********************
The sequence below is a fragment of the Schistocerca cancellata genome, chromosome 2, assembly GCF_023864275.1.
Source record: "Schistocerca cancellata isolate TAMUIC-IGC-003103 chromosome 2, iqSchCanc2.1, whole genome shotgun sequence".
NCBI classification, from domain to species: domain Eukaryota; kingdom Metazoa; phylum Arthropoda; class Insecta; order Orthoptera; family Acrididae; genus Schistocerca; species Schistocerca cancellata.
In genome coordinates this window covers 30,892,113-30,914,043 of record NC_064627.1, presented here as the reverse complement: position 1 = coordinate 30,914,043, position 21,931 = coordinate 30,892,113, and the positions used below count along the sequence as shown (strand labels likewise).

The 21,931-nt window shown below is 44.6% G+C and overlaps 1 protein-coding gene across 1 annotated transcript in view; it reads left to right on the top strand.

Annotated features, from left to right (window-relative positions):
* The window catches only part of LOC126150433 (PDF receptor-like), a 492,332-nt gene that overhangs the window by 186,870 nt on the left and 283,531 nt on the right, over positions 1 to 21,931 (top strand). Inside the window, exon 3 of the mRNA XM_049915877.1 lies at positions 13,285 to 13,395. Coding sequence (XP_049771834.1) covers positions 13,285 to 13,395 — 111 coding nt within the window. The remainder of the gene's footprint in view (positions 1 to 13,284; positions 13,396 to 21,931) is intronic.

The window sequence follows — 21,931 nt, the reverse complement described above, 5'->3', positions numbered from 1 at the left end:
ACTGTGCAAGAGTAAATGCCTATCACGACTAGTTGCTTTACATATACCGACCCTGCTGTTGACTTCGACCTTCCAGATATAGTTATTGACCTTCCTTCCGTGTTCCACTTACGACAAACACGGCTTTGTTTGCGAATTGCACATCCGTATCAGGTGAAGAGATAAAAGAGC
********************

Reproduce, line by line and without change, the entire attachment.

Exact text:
The sequence below is a fragment of the Schistocerca cancellata genome, chromosome 2, assembly GCF_023864275.1.
Source record: "Schistocerca cancellata isolate TAMUIC-IGC-003103 chromosome 2, iqSchCanc2.1, whole genome shotgun sequence".
NCBI classification, from domain to species: domain Eukaryota; kingdom Metazoa; phylum Arthropoda; class Insecta; order Orthoptera; family Acrididae; genus Schistocerca; species Schistocerca cancellata.
In genome coordinates this window covers 30,892,113-30,914,043 of record NC_064627.1, presented here as the reverse complement: position 1 = coordinate 30,914,043, position 21,931 = coordinate 30,892,113, and the positions used below count along the sequence as shown (strand labels likewise).

The 21,931-nt window shown below is 44.6% G+C and overlaps 1 protein-coding gene across 1 annotated transcript in view; it reads left to right on the top strand.

Annotated features, from left to right (window-relative positions):
* The window catches only part of LOC126150433 (PDF receptor-like), a 492,332-nt gene that overhangs the window by 186,870 nt on the left and 283,531 nt on the right, over positions 1 to 21,931 (top strand). Inside the window, exon 3 of the mRNA XM_049915877.1 lies at positions 13,285 to 13,395. Coding sequence (XP_049771834.1) covers positions 13,285 to 13,395 — 111 coding nt within the window. The remainder of the gene's footprint in view (positions 1 to 13,284; positions 13,396 to 21,931) is intronic.

The window sequence follows — 21,931 nt, the reverse complement described above, 5'->3', positions numbered from 1 at the left end:
ACTGTGCAAGAGTAAATGCCTATCACGACTAGTTGCTTTACATATACCGACCCTGCTGTTGACTTCGACCTTCCAGATATAGTTATTGACCTTCCTTCCGTGTTCCACTTACGACAAACACGGCTTTGTTTGCGAATTGCACATCCGTATCAGGTGAAGAGATAAAAGAGC